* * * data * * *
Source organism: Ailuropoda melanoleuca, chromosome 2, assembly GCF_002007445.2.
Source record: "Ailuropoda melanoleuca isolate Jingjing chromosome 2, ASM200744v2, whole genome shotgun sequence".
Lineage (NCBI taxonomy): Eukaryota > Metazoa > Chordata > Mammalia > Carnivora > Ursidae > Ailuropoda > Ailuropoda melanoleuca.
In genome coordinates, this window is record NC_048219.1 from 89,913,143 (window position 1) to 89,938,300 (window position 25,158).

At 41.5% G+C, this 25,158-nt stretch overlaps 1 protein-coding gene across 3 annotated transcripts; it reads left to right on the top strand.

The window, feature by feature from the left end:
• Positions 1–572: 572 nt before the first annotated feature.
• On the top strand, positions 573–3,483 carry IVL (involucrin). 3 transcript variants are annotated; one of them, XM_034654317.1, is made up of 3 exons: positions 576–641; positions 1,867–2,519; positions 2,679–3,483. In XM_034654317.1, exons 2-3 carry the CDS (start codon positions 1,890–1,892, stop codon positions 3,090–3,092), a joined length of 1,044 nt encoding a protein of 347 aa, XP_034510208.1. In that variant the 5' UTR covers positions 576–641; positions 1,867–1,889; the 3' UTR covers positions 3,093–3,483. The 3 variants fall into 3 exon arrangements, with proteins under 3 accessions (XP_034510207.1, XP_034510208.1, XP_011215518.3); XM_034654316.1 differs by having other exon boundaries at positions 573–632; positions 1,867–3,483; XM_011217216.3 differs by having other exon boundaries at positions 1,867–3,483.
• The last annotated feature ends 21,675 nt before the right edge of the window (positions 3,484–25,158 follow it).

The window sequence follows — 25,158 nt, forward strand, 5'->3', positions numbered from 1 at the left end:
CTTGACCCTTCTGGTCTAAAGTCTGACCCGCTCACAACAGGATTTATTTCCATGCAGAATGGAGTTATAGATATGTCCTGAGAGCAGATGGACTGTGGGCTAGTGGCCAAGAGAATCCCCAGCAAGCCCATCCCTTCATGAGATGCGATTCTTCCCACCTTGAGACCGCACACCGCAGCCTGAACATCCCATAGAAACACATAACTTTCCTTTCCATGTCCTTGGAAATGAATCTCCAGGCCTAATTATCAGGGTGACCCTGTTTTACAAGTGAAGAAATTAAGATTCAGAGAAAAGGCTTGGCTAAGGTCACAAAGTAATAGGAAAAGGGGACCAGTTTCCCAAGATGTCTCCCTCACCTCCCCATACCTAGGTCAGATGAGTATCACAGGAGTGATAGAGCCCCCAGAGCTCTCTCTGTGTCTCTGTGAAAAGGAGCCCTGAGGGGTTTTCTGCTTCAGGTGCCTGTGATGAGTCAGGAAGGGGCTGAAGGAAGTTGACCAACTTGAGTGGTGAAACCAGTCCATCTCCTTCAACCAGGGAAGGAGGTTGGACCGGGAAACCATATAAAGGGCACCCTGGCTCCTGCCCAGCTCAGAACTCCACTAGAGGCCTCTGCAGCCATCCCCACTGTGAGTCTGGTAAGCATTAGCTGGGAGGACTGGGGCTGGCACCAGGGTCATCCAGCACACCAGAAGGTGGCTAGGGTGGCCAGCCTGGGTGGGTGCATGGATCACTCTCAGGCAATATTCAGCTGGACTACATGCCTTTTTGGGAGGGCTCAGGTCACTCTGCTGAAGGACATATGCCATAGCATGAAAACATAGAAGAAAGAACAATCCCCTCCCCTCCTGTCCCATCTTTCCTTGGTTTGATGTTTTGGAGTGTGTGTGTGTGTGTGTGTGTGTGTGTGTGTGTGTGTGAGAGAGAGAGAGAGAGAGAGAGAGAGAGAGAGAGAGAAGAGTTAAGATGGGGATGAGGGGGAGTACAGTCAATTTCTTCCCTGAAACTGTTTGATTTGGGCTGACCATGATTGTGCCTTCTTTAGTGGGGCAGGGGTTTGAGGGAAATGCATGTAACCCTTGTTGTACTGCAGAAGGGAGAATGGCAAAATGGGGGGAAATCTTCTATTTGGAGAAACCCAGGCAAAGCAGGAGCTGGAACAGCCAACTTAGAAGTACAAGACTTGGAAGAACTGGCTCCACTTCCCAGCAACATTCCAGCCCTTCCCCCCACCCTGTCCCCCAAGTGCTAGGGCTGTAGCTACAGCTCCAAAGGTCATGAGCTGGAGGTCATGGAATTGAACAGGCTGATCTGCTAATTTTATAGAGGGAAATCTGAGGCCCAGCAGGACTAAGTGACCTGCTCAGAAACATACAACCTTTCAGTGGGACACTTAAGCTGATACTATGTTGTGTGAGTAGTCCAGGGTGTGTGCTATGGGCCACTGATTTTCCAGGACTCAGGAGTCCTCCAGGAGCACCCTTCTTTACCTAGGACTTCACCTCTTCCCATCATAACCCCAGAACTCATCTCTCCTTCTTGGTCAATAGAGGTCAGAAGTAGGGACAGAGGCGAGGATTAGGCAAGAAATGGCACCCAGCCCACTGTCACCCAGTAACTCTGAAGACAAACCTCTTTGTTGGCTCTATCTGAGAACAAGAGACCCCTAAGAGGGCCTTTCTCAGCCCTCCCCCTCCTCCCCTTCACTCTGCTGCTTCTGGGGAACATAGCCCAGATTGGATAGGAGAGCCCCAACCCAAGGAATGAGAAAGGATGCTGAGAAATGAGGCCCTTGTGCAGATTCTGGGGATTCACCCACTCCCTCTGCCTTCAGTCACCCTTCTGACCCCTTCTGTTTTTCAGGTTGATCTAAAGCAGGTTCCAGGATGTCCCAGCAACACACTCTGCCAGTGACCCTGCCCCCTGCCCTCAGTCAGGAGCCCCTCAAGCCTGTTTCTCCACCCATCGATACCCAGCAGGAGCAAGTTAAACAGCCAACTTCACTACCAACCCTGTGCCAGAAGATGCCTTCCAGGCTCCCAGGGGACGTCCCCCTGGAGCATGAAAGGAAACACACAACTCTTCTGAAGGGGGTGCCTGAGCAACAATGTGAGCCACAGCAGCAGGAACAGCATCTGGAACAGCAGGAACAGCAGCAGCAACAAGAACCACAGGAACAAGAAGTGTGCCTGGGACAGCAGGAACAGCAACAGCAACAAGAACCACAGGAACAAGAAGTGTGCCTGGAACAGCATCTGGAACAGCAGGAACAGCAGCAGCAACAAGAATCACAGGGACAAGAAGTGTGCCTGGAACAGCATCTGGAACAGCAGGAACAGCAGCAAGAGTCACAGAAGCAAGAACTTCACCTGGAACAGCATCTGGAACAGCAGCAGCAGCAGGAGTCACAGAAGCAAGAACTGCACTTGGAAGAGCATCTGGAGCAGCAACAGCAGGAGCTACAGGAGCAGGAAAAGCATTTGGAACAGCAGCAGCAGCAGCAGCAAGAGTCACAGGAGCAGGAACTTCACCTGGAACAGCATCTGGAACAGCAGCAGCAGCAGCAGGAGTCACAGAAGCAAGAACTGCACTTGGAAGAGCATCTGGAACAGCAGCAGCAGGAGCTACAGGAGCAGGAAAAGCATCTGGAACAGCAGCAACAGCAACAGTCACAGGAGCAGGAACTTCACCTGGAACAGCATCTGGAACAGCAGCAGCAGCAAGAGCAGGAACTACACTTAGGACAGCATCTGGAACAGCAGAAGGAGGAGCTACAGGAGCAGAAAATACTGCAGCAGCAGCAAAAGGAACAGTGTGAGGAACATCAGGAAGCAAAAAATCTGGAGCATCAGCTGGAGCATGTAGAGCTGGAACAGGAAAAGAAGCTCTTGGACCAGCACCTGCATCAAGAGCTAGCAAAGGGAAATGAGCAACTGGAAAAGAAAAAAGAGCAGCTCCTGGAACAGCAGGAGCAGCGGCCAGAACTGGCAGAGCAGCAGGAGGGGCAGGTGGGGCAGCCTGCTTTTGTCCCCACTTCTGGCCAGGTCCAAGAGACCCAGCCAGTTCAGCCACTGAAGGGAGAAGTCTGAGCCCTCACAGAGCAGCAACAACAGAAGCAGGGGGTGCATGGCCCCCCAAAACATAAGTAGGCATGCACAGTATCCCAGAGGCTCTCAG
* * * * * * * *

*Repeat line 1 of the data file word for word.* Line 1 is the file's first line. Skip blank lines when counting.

Source organism: Ailuropoda melanoleuca, chromosome 2, assembly GCF_002007445.2.